Hey, hey: please chant along with me until you get dizzy and fall over: “Slow growth mode! Slow growth mode! Slow growth mode!” Even though the December numbers were revised upward from 74 to 75 thousand, the January numbers failed to approach the consensus forecast of 170-185,000 I heard on NPR this morning, and came in at around 113,000 instead. I jumped up to the Dow Jones Industrial Average (DJIA) to see if this had impacted the markets as yet, but the index has been up all morning (it’s currently up +76.9 as of my most recent peek) so it’s probably fair to say that the markets have priced this into their overall behavior.
The latest figures from the US Bureau of Labor Statistics are less than forecast, but very much in keeping with painfully slow growth.
Unemployment rates are also largely unchanged at 6.6 percent overall, and the count of the long-term unemployed still comes in at over 3.5 million. The latest Summary from the US Bureau of Labor Statistics reports that long-term unemployment has declined by 1.1 million over the past year, but if I understand their reporting mechanisms correctly this has as much or more to do with discouraged workers in this category leaving the workforce as it actually has to do with some of them finding work, either part- or full-time.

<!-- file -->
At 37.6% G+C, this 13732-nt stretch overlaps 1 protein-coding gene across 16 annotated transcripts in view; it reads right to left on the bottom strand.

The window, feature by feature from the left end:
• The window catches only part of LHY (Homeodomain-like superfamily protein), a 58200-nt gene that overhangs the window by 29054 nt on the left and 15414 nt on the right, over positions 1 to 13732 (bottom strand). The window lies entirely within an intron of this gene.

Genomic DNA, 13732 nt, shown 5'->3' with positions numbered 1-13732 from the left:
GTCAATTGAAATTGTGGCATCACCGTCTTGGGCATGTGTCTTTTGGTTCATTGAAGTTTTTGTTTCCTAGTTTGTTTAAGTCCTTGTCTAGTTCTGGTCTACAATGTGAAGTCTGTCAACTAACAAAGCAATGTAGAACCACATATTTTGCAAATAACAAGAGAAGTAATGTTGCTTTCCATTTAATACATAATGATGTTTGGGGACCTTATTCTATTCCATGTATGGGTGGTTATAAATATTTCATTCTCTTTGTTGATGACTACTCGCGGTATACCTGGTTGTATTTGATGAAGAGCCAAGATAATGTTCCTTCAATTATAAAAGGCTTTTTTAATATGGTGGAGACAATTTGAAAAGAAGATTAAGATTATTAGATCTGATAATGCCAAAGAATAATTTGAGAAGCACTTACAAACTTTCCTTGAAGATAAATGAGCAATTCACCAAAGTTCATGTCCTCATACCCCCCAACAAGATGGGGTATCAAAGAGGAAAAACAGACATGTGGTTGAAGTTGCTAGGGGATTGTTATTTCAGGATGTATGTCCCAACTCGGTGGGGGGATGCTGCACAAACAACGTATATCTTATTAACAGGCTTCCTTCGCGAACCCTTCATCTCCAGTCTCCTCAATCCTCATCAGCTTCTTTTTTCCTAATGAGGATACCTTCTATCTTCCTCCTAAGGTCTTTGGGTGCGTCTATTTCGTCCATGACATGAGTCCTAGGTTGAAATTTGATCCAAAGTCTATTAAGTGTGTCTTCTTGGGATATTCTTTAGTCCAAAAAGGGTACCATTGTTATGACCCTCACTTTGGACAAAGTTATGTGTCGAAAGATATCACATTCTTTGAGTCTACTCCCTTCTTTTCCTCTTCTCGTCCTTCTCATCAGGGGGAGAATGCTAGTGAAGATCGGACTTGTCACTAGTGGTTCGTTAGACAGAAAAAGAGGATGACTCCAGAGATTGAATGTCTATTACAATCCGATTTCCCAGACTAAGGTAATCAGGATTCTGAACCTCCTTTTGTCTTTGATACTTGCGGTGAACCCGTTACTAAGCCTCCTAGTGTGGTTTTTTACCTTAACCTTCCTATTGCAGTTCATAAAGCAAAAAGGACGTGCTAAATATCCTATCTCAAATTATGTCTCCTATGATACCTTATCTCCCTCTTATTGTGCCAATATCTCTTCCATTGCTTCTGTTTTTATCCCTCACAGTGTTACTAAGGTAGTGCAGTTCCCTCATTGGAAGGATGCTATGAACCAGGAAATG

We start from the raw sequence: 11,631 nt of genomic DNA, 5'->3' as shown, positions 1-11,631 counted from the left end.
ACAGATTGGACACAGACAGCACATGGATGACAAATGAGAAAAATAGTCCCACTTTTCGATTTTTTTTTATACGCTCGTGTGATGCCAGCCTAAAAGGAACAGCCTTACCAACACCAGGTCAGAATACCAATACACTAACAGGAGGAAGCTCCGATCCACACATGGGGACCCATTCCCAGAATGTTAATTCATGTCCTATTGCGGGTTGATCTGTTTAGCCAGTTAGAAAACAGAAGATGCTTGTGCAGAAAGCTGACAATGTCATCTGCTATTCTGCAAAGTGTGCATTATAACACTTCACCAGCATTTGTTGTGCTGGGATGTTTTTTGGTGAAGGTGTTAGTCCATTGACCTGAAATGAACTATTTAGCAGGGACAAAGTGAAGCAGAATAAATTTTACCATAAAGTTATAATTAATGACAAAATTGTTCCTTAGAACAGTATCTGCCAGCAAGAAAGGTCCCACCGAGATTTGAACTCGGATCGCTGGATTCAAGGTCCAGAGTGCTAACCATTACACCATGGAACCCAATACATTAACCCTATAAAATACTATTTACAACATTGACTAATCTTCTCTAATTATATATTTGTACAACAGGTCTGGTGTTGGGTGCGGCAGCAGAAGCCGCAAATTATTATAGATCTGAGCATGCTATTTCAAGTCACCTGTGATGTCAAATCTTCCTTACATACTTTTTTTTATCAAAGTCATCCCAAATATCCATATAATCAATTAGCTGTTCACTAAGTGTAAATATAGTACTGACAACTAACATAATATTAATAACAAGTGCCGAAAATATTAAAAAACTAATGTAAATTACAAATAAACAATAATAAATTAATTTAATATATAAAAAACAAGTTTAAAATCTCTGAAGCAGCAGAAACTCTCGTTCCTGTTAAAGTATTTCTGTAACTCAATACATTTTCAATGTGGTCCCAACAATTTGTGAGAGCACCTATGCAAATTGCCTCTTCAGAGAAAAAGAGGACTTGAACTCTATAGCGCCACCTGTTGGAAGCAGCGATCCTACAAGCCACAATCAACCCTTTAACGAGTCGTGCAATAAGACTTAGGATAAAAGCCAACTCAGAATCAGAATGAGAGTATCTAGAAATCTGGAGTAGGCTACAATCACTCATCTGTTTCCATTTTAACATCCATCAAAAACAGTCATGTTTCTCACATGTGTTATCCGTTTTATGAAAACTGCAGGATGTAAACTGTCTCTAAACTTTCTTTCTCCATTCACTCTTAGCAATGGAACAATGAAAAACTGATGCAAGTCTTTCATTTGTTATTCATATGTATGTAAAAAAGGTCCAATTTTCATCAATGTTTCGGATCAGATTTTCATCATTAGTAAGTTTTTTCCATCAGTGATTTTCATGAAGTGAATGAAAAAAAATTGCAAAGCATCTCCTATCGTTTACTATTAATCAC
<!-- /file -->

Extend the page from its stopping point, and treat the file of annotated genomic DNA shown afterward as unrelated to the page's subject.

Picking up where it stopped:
The Information sector from Table A-14 is unchanged from December, and shows unemployment at 6.6 percent for that sector, entirely in synch with the overall average figure. If there’s one ray of sunshine in the most recent report it appears in the summary section where employment in professional and business services (which has some relationship to IT, though more likely for contract workers or consultants than full-time employees) added 36,000 jobs for January, and where that sector added an average of 55,000 jobs per month for all of 2013. But in case you already didn’t know, my long-standing mantra for IT pros remains: “Stay put. Hunker down.” Sigh. I’d hoped that 2014 would show a breakout into less ambiguous and more generous growth. At least, there are still 11 more months to report for this year, so there’s time for things to improve.